The Iron Lady of Soft Serve
Margaret Thatcher, who died Monday at the age of 87, was one of Britain’s most accomplished, if controversial, politicians and prime ministers. Love her, hate her, there is something that lovers of dairy the world over have to thank her for: Baroness Thatcher, the legend goes, helped invent soft-serve ice cream.
Yes. The prime minister who became known as the Milk Snatcher, was also an ice cream inventor. The Iron Lady of Soft Serve.
Thatcher, before she was a politician, was a research chemist. Then Margaret Roberts, she received a degree in chemistry from Oxford in 1947, and she put it to use first in work at a glue factory, and then with a research job at food manufacturer, J Lyons and Company, a “foodstuff conglomerate” in Hammersmith.
Thatcher’s task in that role? To help figure out a way to whip extra air into ice cream using emulsifiers – so that the ice cream could be manufactured with fewer ingredients, thereby reducing production costs. And so that, additionally, the result could flow from a machine rather than being scooped by hand.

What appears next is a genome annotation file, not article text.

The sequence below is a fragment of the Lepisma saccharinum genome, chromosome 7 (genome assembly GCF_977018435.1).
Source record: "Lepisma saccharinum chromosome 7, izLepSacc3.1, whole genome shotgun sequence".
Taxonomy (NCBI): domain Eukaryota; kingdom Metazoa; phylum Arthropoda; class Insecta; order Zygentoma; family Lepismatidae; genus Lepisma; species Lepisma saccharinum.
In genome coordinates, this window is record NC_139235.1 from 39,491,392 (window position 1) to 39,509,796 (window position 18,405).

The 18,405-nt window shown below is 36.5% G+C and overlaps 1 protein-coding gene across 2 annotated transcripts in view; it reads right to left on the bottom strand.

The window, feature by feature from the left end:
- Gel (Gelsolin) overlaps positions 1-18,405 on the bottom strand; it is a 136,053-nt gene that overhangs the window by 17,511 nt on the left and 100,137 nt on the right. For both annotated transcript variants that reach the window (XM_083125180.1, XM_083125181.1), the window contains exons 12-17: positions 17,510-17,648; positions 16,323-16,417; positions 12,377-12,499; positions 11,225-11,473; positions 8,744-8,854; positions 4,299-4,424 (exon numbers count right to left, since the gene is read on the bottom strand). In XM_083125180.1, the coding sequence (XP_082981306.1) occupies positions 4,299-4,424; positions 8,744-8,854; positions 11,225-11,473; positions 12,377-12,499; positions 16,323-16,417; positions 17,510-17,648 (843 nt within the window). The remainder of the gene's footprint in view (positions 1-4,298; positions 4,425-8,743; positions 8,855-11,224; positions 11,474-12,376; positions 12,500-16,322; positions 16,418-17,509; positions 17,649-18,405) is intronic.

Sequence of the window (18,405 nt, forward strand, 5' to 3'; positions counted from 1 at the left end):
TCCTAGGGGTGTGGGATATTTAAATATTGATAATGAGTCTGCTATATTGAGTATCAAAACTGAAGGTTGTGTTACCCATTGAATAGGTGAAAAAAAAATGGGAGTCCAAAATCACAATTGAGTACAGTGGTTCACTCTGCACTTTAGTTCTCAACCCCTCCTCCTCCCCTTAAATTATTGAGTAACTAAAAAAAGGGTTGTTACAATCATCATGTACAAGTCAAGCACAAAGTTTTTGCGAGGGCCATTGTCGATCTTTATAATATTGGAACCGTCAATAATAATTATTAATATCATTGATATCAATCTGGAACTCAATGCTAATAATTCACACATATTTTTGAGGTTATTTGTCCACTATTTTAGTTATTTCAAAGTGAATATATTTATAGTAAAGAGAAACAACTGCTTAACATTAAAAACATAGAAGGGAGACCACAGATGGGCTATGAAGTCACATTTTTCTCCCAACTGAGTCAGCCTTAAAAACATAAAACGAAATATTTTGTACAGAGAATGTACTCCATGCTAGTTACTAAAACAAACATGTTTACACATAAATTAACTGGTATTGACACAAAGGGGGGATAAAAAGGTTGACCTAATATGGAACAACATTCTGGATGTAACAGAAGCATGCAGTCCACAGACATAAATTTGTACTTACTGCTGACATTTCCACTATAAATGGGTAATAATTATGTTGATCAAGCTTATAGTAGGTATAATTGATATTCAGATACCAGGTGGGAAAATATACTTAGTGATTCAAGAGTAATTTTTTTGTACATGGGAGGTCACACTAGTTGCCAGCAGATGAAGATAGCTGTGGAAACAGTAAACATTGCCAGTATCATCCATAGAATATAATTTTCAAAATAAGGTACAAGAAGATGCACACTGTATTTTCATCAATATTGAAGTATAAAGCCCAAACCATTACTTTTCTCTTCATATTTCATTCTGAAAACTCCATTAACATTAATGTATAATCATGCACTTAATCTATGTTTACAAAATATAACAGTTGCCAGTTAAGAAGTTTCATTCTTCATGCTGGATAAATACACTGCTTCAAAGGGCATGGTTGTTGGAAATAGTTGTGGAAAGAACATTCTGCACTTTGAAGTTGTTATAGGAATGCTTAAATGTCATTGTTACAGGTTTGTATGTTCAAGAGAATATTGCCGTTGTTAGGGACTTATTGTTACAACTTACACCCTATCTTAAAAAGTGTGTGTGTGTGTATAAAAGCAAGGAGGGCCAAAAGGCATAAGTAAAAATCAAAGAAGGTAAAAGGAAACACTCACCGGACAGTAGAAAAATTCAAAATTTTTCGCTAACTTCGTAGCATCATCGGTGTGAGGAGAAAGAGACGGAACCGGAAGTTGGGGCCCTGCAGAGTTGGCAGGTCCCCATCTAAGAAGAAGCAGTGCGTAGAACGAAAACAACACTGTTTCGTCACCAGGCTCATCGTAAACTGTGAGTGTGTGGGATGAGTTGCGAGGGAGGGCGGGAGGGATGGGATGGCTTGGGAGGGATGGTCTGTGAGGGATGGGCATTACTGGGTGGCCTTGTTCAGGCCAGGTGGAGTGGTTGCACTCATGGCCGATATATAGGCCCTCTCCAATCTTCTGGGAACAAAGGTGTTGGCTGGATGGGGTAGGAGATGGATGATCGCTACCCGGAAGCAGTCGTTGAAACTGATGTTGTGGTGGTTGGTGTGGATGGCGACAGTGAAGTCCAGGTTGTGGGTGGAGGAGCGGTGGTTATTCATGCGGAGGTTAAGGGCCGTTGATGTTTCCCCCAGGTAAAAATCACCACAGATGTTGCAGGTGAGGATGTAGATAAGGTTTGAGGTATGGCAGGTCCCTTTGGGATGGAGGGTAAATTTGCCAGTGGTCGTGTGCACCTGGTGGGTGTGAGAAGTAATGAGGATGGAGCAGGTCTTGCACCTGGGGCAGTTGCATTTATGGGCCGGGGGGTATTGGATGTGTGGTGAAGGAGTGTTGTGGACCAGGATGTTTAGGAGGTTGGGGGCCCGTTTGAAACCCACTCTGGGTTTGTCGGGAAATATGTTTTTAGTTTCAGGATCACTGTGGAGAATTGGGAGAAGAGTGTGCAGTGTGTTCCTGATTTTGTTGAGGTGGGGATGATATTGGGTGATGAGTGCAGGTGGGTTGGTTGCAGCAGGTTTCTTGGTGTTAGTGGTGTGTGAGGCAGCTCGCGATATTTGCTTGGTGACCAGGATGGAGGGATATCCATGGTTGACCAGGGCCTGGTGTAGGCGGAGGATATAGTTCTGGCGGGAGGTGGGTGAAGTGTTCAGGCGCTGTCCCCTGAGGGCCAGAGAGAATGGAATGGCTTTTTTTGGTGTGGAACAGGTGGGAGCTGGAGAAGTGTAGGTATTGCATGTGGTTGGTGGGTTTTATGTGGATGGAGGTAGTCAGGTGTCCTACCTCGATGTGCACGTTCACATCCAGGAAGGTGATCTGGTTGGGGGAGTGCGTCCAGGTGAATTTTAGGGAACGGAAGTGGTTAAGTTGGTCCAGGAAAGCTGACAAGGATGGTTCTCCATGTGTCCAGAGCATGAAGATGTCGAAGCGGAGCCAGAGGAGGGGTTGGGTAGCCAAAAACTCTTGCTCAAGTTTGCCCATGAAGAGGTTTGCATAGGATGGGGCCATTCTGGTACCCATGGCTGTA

While Thatcher’s exact contribution to the effort remains, in a way that would foreshadow her future political career, a matter of controversy, her team ultimately succeeded. And the work resulted, ultimately, in the swirly stuff we know today as soft serve or soft scoop.
J Lyons’s airy dairy was served from ice cream trucks – under the brand Mr Whippy – in Great Britain. And then, as soft serve is wont to do, it quickly spread.
Despite her work in the field, though, Thatcher didn’t love chemistry. (“I just didn’t like staying in the laboratory that long,” she once explained. “I wanted to have more direct work to do with people.”) But her work in food engineering led to her introduction to Denis Thatcher, then the MD of his family’s chemical and paint company. Denis encouraged Margaret to switch careers – from chemistry to the field that would prove her real, if not her first, love: the law.
Source: Daily Mail and The Atlantic
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